Retna’s tribute to the late R&B singer Aaliyah departs from the artist’s signature works featuring his own script. For this work, the artist painted over a movie poster for the 2002 horror film Queen of the Damned, which starred Aaliyah, covering her torso and the background with a swirl of glowing, rainbow brushstrokes. A striking portrait of the gone-too-soon star, Aaliyah (Queen of the Damned) is a unique piece by Retna that is now available in Heritage’s “Urban Art” auction from $24,000.

Browse available works by Retna.

Cindy Sherman, Untitled (Self Portrait with Sun Tan) (2003)

A key figure in contemporary photography, Cindy Sherman has pushed the bounds of self-portraiture for over four decades. Her feminist critiques of stereotypes surrounding women throughout history are both incisive and playful. From dressing up as a “sexy librarian,” bored housewife, and docile candy striper to enacting sexual and grotesque scenes with mannequin parts, Sherman continues to generate dialogue relevant to our cultural zeitgeist. Untitled (Self Portrait with Sun Tan) is now available in the Hindman’s “Stepping Into Tomorrow” auction, with a starting bid of $1,000.

Browse available works by Cindy Sherman.

Amy Sillman, Prize (1997)

This large-scale painting by Amy Sillman, available with a starting bid of $7,500 in Hindman’s “Stepping Into Tomorrow” auction, differs slightly from much of her other work with its thin, gentle lines and figuration. Known for her abstract work, Sillman often paints broad swathes of color in thick impasto; she has described her artmaking as a “physical thinking process,” in which she translates feelings and ideas through gesture.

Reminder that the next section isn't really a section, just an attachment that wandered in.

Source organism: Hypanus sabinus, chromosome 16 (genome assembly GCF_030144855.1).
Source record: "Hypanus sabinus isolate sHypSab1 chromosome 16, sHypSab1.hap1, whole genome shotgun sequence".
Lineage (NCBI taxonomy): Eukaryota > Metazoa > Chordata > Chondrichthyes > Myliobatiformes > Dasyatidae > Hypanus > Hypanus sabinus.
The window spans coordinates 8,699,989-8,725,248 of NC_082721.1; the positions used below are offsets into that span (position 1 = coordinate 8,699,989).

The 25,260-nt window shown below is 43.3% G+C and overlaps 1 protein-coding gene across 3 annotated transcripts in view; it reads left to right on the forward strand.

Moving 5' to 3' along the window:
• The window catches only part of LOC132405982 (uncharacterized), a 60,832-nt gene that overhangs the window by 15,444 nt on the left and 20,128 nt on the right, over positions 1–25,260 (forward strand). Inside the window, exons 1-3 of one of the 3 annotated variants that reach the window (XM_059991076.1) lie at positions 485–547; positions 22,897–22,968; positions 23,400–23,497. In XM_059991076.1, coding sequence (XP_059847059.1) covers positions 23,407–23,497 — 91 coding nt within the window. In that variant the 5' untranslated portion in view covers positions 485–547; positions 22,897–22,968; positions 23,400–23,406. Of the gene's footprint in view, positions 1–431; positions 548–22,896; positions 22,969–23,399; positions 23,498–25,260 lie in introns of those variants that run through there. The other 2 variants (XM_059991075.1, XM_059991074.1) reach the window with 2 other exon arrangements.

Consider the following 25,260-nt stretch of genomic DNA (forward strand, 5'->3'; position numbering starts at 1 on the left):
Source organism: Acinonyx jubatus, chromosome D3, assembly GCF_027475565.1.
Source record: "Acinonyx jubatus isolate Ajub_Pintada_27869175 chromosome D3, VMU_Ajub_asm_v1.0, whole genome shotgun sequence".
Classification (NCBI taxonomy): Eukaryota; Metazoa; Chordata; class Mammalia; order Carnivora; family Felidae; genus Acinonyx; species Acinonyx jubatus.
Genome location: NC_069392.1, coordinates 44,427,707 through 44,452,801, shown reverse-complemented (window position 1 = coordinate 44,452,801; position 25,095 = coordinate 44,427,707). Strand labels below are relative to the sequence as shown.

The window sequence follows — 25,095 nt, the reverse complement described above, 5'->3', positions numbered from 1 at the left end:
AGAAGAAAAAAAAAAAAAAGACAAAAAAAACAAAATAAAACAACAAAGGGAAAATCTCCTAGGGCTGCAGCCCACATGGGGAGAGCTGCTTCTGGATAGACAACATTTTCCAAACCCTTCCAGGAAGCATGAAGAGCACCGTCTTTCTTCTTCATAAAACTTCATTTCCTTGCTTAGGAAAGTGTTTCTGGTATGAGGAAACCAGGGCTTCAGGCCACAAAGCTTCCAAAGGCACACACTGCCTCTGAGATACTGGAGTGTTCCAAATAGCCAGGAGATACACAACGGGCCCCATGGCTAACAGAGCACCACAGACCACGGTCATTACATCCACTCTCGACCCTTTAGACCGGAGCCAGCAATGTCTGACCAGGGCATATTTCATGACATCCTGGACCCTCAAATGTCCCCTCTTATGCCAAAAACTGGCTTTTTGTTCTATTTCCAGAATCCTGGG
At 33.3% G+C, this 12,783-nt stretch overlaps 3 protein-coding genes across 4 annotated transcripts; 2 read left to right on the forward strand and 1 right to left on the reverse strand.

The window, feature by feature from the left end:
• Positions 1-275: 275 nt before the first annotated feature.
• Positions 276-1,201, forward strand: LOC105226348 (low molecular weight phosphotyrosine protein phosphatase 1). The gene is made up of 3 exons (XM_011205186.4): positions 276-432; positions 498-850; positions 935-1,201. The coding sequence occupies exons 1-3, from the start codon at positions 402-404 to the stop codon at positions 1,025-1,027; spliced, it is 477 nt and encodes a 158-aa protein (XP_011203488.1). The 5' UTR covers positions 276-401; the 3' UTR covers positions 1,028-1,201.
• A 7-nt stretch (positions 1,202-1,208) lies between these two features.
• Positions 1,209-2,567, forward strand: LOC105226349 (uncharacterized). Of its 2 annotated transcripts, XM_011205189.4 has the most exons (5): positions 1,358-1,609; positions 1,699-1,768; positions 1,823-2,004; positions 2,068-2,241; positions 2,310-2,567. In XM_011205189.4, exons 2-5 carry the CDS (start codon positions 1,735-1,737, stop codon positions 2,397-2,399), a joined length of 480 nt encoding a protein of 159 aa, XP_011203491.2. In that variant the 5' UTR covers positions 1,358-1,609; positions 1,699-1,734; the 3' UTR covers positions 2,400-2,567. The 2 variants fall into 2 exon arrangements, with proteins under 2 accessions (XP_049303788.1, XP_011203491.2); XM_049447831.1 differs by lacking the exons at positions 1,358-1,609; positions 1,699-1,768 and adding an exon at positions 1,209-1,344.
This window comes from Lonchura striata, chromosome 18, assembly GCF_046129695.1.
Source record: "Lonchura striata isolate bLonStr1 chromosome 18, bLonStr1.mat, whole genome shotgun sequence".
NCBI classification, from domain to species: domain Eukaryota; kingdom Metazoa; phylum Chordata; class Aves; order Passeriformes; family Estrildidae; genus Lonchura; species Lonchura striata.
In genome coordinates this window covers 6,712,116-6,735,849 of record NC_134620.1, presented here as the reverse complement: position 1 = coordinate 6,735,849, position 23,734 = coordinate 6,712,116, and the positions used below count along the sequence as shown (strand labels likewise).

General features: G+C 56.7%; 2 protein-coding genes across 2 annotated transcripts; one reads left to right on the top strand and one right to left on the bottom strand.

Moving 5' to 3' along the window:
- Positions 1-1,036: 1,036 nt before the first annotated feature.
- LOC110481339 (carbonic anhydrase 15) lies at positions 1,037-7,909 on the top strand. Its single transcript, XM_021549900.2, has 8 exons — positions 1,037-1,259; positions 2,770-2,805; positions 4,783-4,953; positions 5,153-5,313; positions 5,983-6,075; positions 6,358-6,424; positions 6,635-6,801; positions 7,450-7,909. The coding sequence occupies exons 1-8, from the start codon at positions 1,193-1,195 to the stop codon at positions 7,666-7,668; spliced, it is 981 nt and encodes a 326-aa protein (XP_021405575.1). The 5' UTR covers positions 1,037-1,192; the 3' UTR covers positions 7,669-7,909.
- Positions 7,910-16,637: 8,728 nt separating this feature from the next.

Browse available works by Amy Sillman.

Yue Minjun, Smile-ism (Complete Set of 28) (2006)

Yue Minjun’s Smile-ism, a complete set of 28 color lithographs, is a stunning, albeit unsettling, body of work that is typical of the artist’s exaggerated style. Part of the Cynical Realist movement, Yue has been an influential figure in China’s contemporary art scene. He is known for his recurring self-portrait: a figure of a man laughing theatrically, his smile uncomfortably wide no matter the setting. Smile-ism (Complete Set of 28) has a starting bid of $50,000 in the Artsy x Rago / Wright “Post-War and Contemporary” auction.

Browse available works by Yue Minjun.

Esther Mahlangu, Abstract (2019)

Celebrated South African artist Esther Mahlangu continues the tradition of Ndebele painting through her masterful abstract artworks. Her bold, geometric compositions are rich in color and contrast with crisp shapes and black linework. Abstract, now available with a starting bid of $10,000 in UN Women’s “A Force for Change” benefit auction, is one example of Mahlangu’s command over painting that has garnered an international following and inspired collaborations with major brands such as BMW and Rolls-Royce.

Browse available works by Esther Mahlangu.

Virginia Chihota, Bhai bhai dhirezi handikanganwe – Bye bye dress I cannot forget (2018)

This stunning, multilayered screenprint by Virginia Chihota depicts a female figure set against a haunting yet alluring backdrop. Chihota, who draws inspiration from her own experiences as well as observations of marginalized individuals within her community, creates expressive prints that often combine ink with hand-painted elements. Bhai bhai dhirezi handikanganwe – Bye bye dress I cannot forget is currently available from $20,700 in UN Women’s “A Force for Change” benefit auction.

Browse available works by Virginia Chihota.

Cornelia Smith
Beatrice Sapsford